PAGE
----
No Batteries Required: Old School Games that Help Children Learn
Back in the old days, games didn’t require batteries, televisions, game controllers, or game systems to play. You simply opened the box, arranged the cards or set up the board, read the directions, and played. You didn’t need to worry if the batteries would work or not, whether you had an Internet connection or not, or if the disk or cartridge—or the game system itself—had a glitch or not.
Many old school games still exist—for a reason. Though they don’t have all the bells, whistles, graphics, and sound effects of today’s electronic games, they still teach children vital lessons and skills they will use for the rest of their lives.
Most simple card games reinforce what children are learning in school. Go Fish improves memory, matching, and listening skills. Crazy 8's and Uno help children match colors and numbers. Rummy requires children to add five’s, ten’s, and fifteen’s and keep the overall score, create sequences, and pay attention to what other players have laid down. Solitaire not only keeps children out of their parents’ way, but it teaches them to alternate colors and numbers and increase their patience, the game’s original name. Hearts is a good way to introduce children to the concept of “trumps,” a skill that will serve them well when they learn how to play Rook and any form of Spades.
Once children learn these simple card games, expand their horizons. Rack-O, a game of luck and skill, helps children arrange cards from lowest to highest and encourages them to make educated guesses in order to complete their racks. Mille Bornes teaches children French words and phrases, all the dangers of taking a road trip, and staying at or under the speed limit to have a safer trip. Quiddler improves a child's spelling and word formation skills immeasurably, and Phase 10, Sequence, and Skip-Bo expand their sequencing skills.
After your children (and you, too) become bored with Chutes and Ladders and Candyland, begin introducing them to board games that require more skill and increase their knowledge of the world. Once they’ve mastered Monopoly Junior, introduce them to Monopoly, where they will learn to do what you do daily: count money, pay bills, avoid bankruptcy, pay taxes, fuss about property values, and bargain and negotiate with the bank. Then introduce The Game of Life to expose them the choices they will one day make: whether to start a family or not; whether to buy life, car, or house insurance or not; whether to switch or stay with the same vocation; whether to play the stock market or not.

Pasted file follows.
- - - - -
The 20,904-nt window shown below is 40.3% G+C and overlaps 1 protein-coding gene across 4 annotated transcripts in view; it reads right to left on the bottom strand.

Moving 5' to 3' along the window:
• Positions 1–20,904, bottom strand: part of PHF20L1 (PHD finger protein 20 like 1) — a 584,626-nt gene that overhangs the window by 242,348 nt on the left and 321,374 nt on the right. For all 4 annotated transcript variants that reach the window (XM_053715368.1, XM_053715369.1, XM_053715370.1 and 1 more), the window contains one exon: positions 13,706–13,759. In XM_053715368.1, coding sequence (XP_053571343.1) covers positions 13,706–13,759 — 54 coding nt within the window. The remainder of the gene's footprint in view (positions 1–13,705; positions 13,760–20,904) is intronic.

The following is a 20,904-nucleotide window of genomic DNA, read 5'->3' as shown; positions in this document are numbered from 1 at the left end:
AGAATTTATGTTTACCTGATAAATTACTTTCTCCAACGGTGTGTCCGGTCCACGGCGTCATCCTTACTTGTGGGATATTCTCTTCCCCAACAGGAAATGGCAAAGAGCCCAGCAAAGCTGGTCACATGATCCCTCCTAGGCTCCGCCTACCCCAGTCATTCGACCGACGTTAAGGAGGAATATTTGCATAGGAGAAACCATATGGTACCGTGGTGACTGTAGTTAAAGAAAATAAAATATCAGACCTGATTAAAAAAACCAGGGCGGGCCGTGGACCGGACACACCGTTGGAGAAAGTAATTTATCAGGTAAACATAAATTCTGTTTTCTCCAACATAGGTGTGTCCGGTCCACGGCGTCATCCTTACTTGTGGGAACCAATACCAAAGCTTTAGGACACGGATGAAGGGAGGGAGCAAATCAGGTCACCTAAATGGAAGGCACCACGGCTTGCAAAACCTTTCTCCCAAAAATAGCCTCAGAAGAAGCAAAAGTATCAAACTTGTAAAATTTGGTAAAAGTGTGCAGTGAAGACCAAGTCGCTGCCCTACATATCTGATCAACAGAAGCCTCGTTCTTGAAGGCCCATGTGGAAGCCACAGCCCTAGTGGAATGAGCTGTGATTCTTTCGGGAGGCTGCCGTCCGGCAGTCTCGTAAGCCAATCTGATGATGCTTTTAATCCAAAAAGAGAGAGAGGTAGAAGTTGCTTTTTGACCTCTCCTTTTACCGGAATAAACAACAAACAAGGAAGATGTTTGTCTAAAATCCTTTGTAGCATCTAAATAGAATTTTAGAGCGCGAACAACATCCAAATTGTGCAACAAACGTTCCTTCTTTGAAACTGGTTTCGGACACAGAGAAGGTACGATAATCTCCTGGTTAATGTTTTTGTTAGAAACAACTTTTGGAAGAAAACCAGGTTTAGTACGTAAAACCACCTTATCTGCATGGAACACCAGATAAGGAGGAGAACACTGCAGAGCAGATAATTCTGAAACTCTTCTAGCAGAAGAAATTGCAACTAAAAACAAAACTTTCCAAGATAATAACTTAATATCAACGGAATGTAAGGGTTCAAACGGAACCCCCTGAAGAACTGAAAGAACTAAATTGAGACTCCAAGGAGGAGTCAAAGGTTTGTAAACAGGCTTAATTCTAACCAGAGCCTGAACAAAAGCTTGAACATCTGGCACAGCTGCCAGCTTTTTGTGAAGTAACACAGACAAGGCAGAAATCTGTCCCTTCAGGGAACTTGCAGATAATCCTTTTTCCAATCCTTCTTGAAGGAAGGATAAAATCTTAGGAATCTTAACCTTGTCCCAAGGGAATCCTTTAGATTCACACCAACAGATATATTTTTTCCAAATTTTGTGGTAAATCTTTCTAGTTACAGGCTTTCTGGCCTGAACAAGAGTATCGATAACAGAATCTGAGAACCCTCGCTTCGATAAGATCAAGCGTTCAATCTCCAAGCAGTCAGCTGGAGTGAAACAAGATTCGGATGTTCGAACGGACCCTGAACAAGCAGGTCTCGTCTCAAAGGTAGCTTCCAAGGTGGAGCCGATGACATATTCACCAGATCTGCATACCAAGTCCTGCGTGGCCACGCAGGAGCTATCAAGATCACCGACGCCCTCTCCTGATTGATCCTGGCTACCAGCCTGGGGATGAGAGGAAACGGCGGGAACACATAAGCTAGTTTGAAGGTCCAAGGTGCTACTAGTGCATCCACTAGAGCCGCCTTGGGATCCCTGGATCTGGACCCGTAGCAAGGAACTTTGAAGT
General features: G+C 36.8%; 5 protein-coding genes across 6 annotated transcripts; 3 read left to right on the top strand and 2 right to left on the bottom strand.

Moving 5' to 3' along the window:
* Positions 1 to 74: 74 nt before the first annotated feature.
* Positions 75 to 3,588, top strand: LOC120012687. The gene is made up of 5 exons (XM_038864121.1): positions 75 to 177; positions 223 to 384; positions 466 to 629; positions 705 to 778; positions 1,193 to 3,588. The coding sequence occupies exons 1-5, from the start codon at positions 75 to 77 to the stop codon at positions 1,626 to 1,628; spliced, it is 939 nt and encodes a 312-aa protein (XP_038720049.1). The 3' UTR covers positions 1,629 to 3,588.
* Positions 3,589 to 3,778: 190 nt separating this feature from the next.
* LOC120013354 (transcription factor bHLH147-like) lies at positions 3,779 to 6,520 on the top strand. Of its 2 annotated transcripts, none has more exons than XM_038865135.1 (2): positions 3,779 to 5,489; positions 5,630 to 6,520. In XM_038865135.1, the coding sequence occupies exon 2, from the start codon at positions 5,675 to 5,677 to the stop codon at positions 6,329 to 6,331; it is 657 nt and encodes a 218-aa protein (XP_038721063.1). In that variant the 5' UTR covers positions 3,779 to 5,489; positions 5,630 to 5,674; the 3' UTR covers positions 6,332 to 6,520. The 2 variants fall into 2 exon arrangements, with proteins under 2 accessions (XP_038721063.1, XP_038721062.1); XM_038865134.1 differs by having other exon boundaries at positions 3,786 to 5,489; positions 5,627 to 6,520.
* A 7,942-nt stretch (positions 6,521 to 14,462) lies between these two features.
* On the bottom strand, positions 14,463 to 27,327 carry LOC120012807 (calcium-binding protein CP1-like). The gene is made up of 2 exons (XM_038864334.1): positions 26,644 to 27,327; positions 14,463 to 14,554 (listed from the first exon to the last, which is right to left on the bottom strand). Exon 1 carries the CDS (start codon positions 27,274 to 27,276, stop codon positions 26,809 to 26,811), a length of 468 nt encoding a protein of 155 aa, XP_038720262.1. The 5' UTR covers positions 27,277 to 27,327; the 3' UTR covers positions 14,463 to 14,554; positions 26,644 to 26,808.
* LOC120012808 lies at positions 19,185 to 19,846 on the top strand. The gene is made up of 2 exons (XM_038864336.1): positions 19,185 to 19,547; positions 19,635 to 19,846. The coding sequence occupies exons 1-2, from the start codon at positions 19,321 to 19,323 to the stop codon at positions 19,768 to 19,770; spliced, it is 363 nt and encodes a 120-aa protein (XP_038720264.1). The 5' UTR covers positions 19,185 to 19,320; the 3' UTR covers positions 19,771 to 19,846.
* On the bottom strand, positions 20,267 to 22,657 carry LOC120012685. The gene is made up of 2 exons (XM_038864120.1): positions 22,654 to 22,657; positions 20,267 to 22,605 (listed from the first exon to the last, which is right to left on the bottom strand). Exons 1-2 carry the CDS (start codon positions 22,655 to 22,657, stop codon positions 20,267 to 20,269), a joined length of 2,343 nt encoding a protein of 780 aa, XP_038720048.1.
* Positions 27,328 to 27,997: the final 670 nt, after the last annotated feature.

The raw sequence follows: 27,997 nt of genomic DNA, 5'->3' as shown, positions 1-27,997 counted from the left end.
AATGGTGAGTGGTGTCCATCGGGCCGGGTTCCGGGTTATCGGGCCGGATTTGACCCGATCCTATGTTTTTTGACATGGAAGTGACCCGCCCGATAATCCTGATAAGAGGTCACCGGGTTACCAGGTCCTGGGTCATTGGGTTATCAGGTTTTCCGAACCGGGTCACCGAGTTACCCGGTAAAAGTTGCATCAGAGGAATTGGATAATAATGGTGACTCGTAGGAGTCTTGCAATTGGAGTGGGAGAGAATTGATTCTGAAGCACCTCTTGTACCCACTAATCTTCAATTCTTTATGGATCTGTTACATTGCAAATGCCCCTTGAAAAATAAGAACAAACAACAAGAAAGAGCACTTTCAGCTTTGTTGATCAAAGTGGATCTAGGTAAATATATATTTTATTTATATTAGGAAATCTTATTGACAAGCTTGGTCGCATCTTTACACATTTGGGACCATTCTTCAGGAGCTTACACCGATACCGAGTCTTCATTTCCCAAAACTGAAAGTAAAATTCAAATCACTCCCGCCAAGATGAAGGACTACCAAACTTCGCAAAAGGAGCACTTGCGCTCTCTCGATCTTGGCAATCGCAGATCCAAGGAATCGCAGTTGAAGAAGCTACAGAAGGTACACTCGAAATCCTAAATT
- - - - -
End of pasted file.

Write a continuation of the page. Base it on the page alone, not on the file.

Once they’ve played and mastered strategy games like Battleship and Stratego, introduce Risk, a game that teaches a fair amount of geography, and the concepts of permutations, ratios, and odds. After they tire of checkers, Chinese checkers, and backgammon, supply them with Parcheesi, Aggravation, Othello, Trouble, and Sorry! While these games involve a fair amount of luck, they also require strategic maneuvering—and backstabbing—to insure a greater chance for victory.
Once you have tired of playing Guess Who? for the fifteenth time, unpack Clue to start them on the way to using inductive and deductive reasoning to solve problems. And when your children begin to memorize the cards in Stare Junior, provide them with Stare to expand their knowledge of art and graphic design and further improve their memory.
Some of the most effective board games ever created involve the formation of words. Scrabble Jr. could be the beginning of your children’s lifelong love of words. Once they have mastered Scrabble Jr., introduce Scrabble in all its many and various forms. Then offer Boggle, Up Words, Last Word, and Word on the Street, games that require word formation and spelling skills and will enhance their love of words.
Card and board games ultimately bring families closer together, and some games are better than others for building family unity and filling your home with laughter. Games like Apples to Apples and Who Knew? reveal what your children are thinking, and what they’re thinking is often quite amazing. Pictionary, Cranium, and Cadoo encourage your budding artists to bloom. Guesstures, Rollick, and Quelf inspire the actor or actress inside your child. Even charades, that time-honored game of silence in action, can unify a family and fill an otherwise dull evening of watching television or surfing the Internet with memories that will last a lifetime.
Every card and board game you play with your children helps you know them better, lets them know you better, and reinforces skills they will need for life. The old adage that “the family that plays together, stays together” is and has always been true. Make sure you and your children start playing card and board games together early in their lives so you can help them thrive in the real game of life.